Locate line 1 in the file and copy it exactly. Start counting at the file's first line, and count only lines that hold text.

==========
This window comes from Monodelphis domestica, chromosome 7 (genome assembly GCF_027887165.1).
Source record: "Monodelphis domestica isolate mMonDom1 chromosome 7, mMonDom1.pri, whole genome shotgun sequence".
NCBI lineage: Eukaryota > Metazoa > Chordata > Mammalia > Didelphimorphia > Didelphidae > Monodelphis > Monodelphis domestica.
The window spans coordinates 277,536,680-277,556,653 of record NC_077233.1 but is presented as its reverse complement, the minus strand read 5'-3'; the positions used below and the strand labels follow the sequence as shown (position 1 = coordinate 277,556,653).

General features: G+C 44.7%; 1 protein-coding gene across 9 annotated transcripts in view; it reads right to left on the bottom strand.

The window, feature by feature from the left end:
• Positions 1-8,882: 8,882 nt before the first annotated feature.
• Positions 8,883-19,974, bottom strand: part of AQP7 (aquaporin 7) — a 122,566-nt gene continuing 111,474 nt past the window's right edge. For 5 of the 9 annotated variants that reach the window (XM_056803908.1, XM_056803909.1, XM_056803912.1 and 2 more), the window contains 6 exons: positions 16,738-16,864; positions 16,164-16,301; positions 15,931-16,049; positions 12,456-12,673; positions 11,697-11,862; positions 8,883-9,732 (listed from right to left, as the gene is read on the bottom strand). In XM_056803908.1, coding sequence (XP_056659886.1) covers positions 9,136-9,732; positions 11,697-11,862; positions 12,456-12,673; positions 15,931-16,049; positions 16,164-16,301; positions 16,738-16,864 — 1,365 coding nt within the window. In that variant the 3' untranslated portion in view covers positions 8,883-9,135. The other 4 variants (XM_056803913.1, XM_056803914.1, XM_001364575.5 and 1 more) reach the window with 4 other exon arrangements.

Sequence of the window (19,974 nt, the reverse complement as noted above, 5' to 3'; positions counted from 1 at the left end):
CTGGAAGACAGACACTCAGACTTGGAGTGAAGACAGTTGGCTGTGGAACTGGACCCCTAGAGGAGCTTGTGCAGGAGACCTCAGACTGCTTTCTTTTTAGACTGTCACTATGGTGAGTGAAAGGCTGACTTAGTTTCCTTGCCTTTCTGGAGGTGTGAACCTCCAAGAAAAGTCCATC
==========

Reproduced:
This window comes from Monodelphis domestica, chromosome 7 (genome assembly GCF_027887165.1).